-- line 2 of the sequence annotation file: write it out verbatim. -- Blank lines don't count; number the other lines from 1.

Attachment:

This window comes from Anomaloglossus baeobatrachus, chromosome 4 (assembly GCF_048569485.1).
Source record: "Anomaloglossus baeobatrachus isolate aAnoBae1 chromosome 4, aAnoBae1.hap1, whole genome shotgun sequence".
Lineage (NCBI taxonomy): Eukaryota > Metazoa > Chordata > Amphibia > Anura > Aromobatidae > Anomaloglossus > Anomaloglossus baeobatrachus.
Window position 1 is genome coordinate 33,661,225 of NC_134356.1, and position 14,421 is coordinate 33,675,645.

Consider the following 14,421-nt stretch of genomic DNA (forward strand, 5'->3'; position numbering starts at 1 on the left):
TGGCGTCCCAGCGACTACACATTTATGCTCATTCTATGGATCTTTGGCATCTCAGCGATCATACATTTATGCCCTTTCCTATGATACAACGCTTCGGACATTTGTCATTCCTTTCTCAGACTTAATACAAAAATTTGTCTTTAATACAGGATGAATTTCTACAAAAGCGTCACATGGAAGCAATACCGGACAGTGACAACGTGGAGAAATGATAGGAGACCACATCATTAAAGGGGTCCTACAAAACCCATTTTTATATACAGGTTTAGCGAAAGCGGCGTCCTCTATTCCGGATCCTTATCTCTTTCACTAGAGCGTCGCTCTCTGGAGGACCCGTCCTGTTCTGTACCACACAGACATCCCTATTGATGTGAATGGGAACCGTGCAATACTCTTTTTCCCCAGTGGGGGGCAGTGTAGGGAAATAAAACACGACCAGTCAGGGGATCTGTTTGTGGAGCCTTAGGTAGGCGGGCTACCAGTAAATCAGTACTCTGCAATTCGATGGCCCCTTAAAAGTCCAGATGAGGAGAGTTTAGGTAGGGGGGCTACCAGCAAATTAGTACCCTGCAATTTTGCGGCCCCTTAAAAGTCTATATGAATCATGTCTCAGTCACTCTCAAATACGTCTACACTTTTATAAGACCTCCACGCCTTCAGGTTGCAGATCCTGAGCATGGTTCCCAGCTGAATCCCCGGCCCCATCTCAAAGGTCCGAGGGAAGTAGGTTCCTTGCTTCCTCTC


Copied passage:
Source record: "Anomaloglossus baeobatrachus isolate aAnoBae1 chromosome 4, aAnoBae1.hap1, whole genome shotgun sequence".